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Keep These Government Regulations on Your Radar in 2018

Author

Stephanie Vozza

More by Stephanie
Author

Stephanie Vozza

More by Stephanie

A new political party in the White House always brings about change, and the current administration is no exception. Government regulations are being reconsidered, rewritten and re-legislated — often becoming more complex as result.

It should, therefore, come as no surprise that these compliance issues are a top concern for midsized business owners. According to the ADP Research Institute® report, Midsized Businesses: Poised to Lose Balance in a Time of Uncertainty, 40 percent of midsized businesses have incurred unintended expenses because of noncompliance. HR leaders need to stay on top of these various changes to both lead and protect their organizations in the new year.

Here are three critical areas to keep an eye on:

1. Immigration

Immigration is an issue of concern for President Donald Trump and the current administration continues to propose new rules and executive orders relating to immigration. Enforcement of existing immigration law also appears to be a priority. If you knowingly or unknowingly hire employees who are in the country illegally, you can face fines as well as the potential loss of business licenses. HR managers should be proactive, checking the status of their employees through a system such as the government's E-Verify website.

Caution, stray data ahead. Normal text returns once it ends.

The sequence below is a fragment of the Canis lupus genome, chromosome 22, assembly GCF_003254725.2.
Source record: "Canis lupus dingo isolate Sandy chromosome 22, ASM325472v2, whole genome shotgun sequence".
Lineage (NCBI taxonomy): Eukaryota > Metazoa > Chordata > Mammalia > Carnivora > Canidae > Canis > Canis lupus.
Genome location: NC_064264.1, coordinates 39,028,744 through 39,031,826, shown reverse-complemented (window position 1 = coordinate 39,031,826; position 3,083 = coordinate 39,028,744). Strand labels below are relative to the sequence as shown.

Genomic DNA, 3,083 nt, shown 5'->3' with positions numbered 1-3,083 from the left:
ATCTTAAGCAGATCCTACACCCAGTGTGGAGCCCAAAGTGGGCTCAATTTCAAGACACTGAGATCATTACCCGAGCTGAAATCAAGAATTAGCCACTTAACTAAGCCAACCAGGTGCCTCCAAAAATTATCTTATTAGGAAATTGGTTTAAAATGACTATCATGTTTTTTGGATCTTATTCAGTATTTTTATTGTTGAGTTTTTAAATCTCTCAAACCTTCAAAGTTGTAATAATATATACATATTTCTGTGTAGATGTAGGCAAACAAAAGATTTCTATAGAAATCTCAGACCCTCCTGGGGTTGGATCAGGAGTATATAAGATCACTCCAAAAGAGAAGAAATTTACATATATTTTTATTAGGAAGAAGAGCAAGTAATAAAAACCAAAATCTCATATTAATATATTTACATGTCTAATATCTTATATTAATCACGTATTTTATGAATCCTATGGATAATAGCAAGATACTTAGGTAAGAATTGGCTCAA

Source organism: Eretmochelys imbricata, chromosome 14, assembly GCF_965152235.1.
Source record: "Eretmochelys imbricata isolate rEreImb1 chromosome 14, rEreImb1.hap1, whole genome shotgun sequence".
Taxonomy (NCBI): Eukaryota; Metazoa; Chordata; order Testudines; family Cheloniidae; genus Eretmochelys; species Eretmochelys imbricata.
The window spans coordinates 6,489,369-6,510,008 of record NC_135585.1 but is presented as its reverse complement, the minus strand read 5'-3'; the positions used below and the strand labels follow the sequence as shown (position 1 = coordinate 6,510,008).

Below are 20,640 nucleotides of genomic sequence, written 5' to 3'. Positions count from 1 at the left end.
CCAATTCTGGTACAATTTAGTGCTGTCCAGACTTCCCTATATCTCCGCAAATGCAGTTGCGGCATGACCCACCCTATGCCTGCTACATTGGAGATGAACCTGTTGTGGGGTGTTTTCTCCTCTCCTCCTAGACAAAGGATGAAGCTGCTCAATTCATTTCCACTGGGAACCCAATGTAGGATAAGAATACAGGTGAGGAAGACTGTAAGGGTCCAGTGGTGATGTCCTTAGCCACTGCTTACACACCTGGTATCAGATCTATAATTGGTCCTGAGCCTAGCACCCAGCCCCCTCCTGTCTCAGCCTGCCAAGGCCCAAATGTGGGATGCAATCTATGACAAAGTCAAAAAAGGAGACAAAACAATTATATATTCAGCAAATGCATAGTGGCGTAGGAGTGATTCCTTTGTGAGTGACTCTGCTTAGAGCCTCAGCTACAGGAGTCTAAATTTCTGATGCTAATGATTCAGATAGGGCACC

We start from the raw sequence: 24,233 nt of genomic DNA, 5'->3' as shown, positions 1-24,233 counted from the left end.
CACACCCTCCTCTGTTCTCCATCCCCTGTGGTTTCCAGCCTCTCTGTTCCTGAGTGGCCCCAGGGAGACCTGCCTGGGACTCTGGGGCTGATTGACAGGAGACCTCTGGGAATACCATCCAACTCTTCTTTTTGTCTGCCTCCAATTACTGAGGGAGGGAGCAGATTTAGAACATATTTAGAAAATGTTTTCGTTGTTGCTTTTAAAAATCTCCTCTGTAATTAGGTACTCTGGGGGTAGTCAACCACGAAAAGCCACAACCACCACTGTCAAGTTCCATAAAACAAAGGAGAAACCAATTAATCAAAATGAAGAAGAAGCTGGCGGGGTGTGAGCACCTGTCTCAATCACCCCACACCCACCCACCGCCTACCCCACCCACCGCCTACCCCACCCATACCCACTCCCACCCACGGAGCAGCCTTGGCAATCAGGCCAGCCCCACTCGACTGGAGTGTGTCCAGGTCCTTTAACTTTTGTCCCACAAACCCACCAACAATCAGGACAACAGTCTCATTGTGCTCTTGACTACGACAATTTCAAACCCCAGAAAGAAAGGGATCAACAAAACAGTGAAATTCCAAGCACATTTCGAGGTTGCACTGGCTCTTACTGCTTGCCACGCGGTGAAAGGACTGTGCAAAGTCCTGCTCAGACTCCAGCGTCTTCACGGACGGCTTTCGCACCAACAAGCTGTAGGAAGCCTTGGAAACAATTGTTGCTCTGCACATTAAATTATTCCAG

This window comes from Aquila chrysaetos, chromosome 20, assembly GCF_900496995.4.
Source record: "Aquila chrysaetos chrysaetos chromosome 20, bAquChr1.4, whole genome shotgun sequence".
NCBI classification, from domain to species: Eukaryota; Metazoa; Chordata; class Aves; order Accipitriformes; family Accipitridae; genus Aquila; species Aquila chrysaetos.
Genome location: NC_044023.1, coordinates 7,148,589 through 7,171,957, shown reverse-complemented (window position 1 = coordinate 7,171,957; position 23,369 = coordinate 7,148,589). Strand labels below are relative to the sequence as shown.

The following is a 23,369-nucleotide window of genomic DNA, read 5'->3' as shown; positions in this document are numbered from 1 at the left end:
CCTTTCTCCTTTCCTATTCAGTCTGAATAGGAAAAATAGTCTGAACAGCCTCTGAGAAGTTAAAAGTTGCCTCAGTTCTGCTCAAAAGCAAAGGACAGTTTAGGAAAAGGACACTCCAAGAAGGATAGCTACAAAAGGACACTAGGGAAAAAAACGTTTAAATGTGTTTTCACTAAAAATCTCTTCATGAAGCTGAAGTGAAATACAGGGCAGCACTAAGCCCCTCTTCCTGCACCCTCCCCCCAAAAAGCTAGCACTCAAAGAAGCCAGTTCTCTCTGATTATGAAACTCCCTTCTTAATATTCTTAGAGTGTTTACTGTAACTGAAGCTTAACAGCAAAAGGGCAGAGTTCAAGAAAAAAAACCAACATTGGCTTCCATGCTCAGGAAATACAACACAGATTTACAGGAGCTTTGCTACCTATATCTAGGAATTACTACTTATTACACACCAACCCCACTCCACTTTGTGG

2. Health Care

Early efforts to repeal and replace the ACA have failed, but lawmakers continue to work on new legislation. HR managers can prepare for changes by evaluating their relationship with their benefits providers. Ensure you have a trusted adviser and insurance partner so you can transition into any new regulation smoothly.

3. Paid Leave

Congress is working to ensure that new parents have time with their family, calling for six weeks of guaranteed paid maternity leave, according to NPR. Currently, the Family Medical Leave Act requires businesses with more than 50 employees to give 12 weeks of unpaid leave, according to the DOL. Paid family leave can also be a strong recruiting tool, especially with millennials, as noted by Forbes. If your organization hasn't done so already, HR managers should consider implementing paid family leave whether or not it eventually becomes required.

We're living in a time of change and transition, so being proactive and keeping your HR processes agile should help your organization be ready to pivot whenever regulatory changes occur.

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